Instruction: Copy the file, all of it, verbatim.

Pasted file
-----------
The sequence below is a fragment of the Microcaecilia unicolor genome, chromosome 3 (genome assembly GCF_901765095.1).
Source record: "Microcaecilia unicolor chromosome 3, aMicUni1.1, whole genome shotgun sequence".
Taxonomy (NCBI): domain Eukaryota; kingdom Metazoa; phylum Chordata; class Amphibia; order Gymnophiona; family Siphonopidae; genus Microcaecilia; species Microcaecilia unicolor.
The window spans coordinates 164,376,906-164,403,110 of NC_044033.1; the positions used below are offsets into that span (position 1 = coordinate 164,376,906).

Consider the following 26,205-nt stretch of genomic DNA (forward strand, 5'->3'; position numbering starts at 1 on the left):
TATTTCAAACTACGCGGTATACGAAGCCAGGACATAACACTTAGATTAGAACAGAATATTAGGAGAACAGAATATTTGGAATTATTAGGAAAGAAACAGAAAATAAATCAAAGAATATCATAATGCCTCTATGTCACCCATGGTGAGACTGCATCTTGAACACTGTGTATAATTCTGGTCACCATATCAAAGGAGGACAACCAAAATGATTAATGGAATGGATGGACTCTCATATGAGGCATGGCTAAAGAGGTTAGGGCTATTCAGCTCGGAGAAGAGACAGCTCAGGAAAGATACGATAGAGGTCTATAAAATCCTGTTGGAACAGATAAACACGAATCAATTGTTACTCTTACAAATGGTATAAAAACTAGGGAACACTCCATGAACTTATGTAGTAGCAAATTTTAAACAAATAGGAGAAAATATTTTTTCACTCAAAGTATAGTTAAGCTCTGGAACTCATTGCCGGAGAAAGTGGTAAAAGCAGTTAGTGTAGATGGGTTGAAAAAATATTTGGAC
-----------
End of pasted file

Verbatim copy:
The sequence below is a fragment of the Microcaecilia unicolor genome, chromosome 3 (genome assembly GCF_901765095.1).
Source record: "Microcaecilia unicolor chromosome 3, aMicUni1.1, whole genome shotgun sequence".
Taxonomy (NCBI): domain Eukaryota; kingdom Metazoa; phylum Chordata; class Amphibia; order Gymnophiona; family Siphonopidae; genus Microcaecilia; species Microcaecilia unicolor.
The window spans coordinates 164,376,906-164,403,110 of NC_044033.1; the positions used below are offsets into that span (position 1 = coordinate 164,376,906).

Consider the following 26,205-nt stretch of genomic DNA (forward strand, 5'->3'; position numbering starts at 1 on the left):
TATTTCAAACTACGCGGTATACGAAGCCAGGACATAACACTTAGATTAGAACAGAATATTAGGAGAACAGAATATTTGGAATTATTAGGAAAGAAACAGAAAATAAATCAAAGAATATCATAATGCCTCTATGTCACCCATGGTGAGACTGCATCTTGAACACTGTGTATAATTCTGGTCACCATATCAAAGGAGGACAACCAAAATGATTAATGGAATGGATGGACTCTCATATGAGGCATGGCTAAAGAGGTTAGGGCTATTCAGCTCGGAGAAGAGACAGCTCAGGAAAGATACGATAGAGGTCTATAAAATCCTGTTGGAACAGATAAACACGAATCAATTGTTACTCTTACAAATGGTATAAAAACTAGGGAACACTCCATGAACTTATGTAGTAGCAAATTTTAAACAAATAGGAGAAAATATTTTTTCACTCAAAGTATAGTTAAGCTCTGGAACTCATTGCCGGAGAAAGTGGTAAAAGCAGTTAGTGTAGATGGGTTGAAAAAATATTTGGAC